At trial the Commonwealth sought to establish appellant's guilt through the testimony of the victim and a statement made by appellant shortly after his apprehension for the crime charged. The victim testified that while walking across the "3d Street Bridge" in the City of Chester, he was attacked, rendered unconscious, and $80 removed from his person. The pertinent portions of his testimony are as follows: "Q. Did you see anyone at the time you were beat up? A. There were four men crossing the bridge at the time besides myself, four colored fellows. Q. Four colored men were crossing the bridge. A. Crossing the bridge; and two of them dropped back. Q. Now were they walking toward you or alongside of you? A. The same way I was, and they all got together and they dropped back and then that is what made me suspicious. Q. What if anything did you then do or did they then do? A. I just tried to take and get off the bridge; that is just the time I got slugged. Q. And were you rendered unconscious? A. That's right." He was unable, however, to establish whether he was assailed by all four of the men observed immediately before the attack or by some lesser number; nor was the victim able to identify appellant as one of his assailants.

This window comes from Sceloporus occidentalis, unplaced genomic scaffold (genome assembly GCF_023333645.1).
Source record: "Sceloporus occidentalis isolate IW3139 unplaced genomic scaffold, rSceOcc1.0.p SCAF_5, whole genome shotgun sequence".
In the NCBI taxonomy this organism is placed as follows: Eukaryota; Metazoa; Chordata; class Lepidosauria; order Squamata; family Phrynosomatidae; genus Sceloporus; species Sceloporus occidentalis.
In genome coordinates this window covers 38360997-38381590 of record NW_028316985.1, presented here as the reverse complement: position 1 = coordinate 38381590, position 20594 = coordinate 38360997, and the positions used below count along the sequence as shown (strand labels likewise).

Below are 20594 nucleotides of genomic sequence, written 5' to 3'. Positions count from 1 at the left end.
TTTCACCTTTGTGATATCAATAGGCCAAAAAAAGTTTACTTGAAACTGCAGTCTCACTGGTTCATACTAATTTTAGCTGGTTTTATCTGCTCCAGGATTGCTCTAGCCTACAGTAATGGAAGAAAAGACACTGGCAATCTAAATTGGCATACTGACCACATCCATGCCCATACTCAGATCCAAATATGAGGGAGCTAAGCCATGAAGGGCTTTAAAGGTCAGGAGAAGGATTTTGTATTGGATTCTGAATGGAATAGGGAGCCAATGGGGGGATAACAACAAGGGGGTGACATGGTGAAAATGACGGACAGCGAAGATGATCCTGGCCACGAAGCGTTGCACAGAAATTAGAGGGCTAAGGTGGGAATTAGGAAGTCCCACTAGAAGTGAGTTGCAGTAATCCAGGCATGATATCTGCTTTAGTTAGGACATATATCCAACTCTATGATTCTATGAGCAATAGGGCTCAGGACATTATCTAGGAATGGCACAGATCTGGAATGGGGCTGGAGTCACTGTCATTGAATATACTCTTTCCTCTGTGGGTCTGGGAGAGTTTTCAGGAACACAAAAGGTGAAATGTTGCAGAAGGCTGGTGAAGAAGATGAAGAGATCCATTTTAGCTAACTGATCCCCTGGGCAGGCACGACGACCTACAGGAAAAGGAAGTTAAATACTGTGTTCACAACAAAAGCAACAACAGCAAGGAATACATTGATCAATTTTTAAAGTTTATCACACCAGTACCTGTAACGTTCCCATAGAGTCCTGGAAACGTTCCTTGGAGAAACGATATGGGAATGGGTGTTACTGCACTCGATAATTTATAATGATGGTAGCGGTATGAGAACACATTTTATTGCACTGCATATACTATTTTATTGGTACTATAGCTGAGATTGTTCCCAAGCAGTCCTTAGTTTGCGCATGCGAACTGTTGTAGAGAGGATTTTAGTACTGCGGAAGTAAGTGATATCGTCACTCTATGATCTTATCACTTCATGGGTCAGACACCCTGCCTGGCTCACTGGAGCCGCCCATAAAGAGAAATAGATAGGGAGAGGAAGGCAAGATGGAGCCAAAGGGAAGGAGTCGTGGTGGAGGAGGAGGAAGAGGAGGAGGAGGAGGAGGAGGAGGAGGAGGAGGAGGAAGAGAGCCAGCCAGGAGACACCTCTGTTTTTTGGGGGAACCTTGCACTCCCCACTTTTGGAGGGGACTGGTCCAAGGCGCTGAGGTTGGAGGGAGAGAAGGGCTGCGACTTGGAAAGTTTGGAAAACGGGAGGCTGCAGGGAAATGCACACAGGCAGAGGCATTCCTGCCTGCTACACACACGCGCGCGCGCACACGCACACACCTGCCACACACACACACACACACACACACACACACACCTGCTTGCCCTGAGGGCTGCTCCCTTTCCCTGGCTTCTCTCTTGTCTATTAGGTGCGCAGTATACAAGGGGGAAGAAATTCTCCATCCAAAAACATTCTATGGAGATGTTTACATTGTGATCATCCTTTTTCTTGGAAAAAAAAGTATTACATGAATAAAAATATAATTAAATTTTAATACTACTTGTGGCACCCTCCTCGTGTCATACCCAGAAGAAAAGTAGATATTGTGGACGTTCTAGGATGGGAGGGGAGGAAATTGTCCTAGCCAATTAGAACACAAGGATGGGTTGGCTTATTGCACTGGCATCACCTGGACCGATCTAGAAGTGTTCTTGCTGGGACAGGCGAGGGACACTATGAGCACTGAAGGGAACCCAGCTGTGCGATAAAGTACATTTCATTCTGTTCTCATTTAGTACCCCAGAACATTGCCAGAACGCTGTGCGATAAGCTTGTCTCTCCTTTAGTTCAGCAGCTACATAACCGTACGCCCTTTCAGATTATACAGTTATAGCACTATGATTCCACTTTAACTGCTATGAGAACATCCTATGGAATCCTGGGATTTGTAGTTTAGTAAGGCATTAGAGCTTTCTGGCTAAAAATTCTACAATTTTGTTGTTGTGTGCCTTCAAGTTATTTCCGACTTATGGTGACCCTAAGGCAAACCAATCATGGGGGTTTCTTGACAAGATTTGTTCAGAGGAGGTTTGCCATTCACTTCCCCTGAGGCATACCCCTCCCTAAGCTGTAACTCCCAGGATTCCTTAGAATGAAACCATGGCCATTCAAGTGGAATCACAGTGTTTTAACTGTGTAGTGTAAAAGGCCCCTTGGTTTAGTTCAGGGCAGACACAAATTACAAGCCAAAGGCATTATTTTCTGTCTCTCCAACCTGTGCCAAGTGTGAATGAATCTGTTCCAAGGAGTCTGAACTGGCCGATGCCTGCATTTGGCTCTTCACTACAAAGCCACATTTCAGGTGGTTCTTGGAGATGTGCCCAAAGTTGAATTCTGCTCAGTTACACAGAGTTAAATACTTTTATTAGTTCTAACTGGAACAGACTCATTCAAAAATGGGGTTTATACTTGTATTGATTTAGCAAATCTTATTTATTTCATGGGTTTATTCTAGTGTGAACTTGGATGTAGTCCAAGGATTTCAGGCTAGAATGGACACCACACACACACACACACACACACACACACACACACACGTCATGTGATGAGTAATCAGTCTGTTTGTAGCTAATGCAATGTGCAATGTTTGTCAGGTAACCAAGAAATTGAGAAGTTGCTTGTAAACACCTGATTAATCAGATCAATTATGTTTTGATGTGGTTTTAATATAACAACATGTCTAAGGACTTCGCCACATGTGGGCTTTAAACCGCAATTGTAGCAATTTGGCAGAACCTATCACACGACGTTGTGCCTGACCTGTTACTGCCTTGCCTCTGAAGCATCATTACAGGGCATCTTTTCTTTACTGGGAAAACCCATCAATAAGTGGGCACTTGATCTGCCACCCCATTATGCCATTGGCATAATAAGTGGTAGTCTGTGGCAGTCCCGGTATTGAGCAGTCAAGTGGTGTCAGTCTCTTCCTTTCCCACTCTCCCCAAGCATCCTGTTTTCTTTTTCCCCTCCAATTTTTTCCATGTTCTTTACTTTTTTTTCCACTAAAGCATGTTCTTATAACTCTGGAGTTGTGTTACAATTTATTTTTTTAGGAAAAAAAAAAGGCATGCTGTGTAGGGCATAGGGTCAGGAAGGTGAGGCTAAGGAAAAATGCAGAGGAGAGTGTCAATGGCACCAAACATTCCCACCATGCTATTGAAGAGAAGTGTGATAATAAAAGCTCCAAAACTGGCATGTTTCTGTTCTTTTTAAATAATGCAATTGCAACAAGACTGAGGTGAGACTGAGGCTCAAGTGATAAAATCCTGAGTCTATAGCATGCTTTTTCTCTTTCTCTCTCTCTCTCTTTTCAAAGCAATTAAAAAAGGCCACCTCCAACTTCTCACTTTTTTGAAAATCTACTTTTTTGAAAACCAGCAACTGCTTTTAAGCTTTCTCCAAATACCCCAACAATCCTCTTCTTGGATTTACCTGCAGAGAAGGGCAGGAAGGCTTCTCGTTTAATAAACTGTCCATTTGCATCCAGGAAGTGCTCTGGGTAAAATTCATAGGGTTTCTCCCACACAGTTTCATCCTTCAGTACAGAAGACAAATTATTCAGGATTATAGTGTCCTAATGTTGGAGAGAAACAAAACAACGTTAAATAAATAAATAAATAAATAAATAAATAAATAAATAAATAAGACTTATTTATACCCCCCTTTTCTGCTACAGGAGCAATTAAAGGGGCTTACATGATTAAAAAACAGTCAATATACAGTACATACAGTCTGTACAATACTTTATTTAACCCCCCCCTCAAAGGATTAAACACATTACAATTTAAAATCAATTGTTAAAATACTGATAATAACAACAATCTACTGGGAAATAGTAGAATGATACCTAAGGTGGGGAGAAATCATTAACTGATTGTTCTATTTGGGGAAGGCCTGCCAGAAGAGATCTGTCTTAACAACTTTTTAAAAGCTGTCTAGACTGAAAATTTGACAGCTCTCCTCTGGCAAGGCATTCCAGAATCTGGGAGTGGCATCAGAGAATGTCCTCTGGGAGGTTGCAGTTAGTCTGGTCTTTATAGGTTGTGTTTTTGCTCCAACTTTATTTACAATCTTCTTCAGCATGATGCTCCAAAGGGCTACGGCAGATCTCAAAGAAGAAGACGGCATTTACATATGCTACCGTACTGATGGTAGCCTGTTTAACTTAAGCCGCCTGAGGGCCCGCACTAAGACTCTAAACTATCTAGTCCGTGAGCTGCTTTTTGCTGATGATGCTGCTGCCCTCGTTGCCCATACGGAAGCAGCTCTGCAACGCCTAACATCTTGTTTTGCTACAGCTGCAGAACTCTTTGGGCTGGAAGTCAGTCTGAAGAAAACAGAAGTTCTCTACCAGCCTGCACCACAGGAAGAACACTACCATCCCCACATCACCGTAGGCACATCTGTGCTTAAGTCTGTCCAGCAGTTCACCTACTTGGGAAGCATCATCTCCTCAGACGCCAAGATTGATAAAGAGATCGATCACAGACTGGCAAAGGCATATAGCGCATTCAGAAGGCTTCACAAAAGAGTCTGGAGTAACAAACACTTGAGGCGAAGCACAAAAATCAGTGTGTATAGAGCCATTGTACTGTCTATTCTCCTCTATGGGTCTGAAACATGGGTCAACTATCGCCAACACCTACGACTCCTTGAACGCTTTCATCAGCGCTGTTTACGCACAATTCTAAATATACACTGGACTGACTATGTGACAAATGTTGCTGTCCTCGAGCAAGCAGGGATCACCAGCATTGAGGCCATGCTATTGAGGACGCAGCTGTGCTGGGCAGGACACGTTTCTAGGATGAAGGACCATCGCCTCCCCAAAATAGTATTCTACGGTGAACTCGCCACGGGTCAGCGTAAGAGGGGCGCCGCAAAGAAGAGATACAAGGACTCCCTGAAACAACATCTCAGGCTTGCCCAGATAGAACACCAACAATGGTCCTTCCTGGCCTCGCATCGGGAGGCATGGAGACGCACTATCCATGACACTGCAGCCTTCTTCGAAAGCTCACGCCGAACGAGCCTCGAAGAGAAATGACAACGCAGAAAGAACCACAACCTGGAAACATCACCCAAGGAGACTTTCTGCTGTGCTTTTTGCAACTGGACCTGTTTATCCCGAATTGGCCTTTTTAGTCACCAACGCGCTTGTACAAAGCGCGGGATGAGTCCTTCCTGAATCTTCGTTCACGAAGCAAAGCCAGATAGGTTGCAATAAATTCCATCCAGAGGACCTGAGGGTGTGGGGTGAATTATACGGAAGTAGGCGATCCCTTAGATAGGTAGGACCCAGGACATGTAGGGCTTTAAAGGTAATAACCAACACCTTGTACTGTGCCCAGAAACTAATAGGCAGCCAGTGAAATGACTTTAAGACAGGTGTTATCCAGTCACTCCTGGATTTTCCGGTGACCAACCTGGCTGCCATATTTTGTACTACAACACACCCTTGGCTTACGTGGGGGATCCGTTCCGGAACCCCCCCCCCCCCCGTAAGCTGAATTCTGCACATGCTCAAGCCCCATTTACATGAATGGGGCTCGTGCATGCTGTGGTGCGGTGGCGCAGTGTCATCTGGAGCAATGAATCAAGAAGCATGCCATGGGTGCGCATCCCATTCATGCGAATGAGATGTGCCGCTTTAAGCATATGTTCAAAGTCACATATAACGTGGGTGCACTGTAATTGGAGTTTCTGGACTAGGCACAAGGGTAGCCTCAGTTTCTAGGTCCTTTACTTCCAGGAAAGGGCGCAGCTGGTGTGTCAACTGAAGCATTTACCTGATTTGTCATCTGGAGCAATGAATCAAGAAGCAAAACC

Appellant, who had been arrested in the area shortly after the commission of the robbery, did not take the stand or present any evidence in his defense. A written statement given to the police upon his arrest,
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however, was introduced by the Commonwealth at trial. In the statement, appellant, while confessing to the commission of other, unrelated crimes, denied complicity in the instant robbery. In his version of the events, as recited in the statement, appellant admitted membership in the group observed by the victim crossing the bridge but claimed to have left the scene prior to the attack, after rejecting the suggestion of one of his companions that he join in robbing the victim. His statement further asserted that upon his return to the area, a short time later, he found the victim lying unconscious on the sidewalk.